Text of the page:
The Curiosity mission planned to encounter the contact between Pahrump materials and the Washboard unit with a drive up from the valley into a place called Logan Pass. But on sol 958 the geologists spotted something that brought them up short. In a news update, project scientist Ashwin Vasavada described the outcrops at Mount Shields as looking like "what's called an 'incised valley fill,' which is where a valley has been cut into bedrock and then filled in with other sediment." If so, then the boundary between the lower Pahrump materials and the higher Washboard unit could be an erosional one, where water carved into the Pahrump materials after they had been turned to rock. Here is a distant view of Mount Shields, in context with Logan Pass:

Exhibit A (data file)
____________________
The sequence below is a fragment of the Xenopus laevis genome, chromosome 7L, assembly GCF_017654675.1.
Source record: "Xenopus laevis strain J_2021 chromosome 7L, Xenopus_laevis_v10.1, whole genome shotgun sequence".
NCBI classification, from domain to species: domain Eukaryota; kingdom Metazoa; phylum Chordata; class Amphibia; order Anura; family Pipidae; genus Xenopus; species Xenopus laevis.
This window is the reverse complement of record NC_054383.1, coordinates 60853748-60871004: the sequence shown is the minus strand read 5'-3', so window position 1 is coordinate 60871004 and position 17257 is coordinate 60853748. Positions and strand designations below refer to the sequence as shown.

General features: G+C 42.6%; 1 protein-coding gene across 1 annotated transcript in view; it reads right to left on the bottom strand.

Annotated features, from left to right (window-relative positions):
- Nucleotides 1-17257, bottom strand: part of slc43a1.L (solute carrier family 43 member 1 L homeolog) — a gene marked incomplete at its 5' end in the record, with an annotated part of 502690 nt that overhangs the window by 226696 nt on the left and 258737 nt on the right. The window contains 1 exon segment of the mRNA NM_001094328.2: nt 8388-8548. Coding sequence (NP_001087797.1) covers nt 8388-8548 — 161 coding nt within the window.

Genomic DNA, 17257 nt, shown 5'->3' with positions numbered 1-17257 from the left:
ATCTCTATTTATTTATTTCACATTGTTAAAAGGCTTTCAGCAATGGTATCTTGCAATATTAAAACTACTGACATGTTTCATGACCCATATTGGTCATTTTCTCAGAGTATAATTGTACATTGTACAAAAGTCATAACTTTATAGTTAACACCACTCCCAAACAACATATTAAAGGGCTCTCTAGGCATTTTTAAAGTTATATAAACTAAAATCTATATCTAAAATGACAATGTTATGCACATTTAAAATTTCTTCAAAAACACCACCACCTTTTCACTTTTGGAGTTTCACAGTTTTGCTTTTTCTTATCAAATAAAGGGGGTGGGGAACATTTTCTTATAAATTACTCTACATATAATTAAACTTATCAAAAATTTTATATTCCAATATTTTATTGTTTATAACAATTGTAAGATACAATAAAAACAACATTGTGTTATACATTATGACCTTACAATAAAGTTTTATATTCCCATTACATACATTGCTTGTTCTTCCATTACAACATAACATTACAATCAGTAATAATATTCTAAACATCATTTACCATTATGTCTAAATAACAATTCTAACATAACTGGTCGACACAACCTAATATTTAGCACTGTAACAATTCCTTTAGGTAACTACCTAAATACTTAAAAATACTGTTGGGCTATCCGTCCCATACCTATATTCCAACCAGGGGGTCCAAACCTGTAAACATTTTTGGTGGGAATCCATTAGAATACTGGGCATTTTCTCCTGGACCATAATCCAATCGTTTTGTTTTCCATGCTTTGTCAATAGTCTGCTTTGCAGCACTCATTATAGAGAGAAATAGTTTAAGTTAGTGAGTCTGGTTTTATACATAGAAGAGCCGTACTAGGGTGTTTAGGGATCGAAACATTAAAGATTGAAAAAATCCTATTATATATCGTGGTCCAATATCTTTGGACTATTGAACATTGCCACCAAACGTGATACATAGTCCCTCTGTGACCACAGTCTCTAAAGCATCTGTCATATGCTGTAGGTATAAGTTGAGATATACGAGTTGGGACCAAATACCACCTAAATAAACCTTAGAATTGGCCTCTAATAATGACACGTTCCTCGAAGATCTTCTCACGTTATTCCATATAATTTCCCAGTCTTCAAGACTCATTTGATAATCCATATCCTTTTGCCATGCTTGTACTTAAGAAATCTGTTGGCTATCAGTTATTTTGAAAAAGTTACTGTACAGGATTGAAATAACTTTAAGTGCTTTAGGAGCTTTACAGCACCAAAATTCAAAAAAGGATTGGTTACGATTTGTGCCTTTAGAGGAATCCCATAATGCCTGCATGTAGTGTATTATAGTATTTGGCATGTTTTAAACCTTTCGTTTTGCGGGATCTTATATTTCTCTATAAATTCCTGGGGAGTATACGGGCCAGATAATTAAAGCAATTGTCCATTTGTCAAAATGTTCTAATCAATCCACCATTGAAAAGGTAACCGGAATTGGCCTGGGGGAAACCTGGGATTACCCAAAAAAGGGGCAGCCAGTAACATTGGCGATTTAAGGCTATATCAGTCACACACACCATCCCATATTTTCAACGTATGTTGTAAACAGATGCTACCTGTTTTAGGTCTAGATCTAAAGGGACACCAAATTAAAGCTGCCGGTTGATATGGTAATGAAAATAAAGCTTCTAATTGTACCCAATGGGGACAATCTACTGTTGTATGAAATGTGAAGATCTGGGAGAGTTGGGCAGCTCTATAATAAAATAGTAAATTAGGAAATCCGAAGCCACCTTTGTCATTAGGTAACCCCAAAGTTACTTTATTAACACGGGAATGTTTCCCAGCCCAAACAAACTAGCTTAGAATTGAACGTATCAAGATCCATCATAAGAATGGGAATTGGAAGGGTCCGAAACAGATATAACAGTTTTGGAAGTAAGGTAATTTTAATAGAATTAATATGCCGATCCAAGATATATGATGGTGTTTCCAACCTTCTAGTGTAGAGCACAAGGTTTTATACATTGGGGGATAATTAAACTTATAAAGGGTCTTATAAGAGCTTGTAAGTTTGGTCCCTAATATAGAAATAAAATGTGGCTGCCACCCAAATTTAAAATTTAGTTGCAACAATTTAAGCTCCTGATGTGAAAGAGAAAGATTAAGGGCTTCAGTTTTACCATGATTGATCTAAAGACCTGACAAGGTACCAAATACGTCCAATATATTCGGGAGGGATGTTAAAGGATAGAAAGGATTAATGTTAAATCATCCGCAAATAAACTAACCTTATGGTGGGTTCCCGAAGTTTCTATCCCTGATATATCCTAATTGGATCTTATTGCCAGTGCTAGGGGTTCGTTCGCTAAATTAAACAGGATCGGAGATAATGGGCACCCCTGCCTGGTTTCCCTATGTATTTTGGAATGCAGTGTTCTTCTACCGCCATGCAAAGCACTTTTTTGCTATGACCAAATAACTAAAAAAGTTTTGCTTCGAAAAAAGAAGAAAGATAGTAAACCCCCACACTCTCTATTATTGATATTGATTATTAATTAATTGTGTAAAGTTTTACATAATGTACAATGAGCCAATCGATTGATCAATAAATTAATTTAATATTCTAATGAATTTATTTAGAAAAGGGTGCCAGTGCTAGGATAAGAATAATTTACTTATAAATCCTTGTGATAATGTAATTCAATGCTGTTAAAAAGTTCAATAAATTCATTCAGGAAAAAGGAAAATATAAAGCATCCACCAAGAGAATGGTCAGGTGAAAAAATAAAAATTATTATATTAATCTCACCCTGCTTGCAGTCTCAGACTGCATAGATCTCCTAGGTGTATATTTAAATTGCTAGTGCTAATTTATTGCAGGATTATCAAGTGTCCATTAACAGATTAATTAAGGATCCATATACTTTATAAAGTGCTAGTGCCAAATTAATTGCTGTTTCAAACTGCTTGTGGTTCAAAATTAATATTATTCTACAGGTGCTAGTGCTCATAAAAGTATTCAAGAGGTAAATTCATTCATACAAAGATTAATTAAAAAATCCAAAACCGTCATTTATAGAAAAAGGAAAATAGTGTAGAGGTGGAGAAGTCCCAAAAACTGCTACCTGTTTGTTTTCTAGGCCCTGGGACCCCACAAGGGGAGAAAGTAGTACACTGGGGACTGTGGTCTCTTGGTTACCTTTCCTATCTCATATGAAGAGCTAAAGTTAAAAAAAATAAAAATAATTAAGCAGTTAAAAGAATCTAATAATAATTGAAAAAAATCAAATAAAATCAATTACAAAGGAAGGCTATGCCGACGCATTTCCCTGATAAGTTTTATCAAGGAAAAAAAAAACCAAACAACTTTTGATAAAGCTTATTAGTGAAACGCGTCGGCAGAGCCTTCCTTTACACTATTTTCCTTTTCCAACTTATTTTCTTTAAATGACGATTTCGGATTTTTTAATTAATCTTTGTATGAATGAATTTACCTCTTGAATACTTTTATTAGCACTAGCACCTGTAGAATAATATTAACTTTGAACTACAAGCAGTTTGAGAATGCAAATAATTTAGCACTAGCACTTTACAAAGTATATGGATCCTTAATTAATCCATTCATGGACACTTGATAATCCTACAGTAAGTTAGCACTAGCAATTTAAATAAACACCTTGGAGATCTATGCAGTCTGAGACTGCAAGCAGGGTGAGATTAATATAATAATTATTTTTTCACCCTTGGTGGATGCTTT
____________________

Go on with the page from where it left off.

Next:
Curiosity took in the view toward Logan Pass and Mount Shields with her telephoto camera on sol 957. Image credit: NASA/JPL/MSSS

Curiosity drove over to those rocks and found them to be exquisitely finely layered. It's not clear yet what they mean for the story of Gale crater's history. The mission has not yet informed us whether they believe the sediments formed in a river environment or if they were blown in by wind.


Mount Shields outcrop, sol 976. Image credit: NASA/JPL/MSSS/Kevin Gill

Curiosity has now returned to her originally planned path, uphill through Logan Pass toward a particularly clear view of the contact between the Pahrump unit and the overlying Washboard unit. Here is a view of a hill named Mount Stimson, where the Washboard unit clearly lies directly on top of Pahrump materials.